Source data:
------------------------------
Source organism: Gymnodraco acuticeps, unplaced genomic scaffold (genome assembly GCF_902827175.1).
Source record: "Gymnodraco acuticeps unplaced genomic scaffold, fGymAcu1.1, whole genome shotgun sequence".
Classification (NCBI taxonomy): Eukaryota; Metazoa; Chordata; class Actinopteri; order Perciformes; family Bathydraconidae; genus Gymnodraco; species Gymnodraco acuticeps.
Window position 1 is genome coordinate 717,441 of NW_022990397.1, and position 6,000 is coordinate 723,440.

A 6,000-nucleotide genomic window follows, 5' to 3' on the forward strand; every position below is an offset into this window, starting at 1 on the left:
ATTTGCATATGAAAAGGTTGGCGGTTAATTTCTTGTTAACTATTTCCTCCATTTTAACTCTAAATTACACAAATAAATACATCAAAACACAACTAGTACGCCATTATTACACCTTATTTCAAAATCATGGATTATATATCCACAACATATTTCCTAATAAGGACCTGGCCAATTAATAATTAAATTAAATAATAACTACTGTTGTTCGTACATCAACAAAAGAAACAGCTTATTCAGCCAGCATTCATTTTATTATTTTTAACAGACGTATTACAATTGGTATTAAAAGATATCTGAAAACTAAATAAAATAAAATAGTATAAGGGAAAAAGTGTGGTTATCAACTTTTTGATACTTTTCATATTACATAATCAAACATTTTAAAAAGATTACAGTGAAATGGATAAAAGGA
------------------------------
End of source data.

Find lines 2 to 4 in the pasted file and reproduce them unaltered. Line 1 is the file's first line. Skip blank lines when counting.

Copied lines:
Source record: "Gymnodraco acuticeps unplaced genomic scaffold, fGymAcu1.1, whole genome shotgun sequence".
Classification (NCBI taxonomy): Eukaryota; Metazoa; Chordata; class Actinopteri; order Perciformes; family Bathydraconidae; genus Gymnodraco; species Gymnodraco acuticeps.
Window position 1 is genome coordinate 717,441 of NW_022990397.1, and position 6,000 is coordinate 723,440.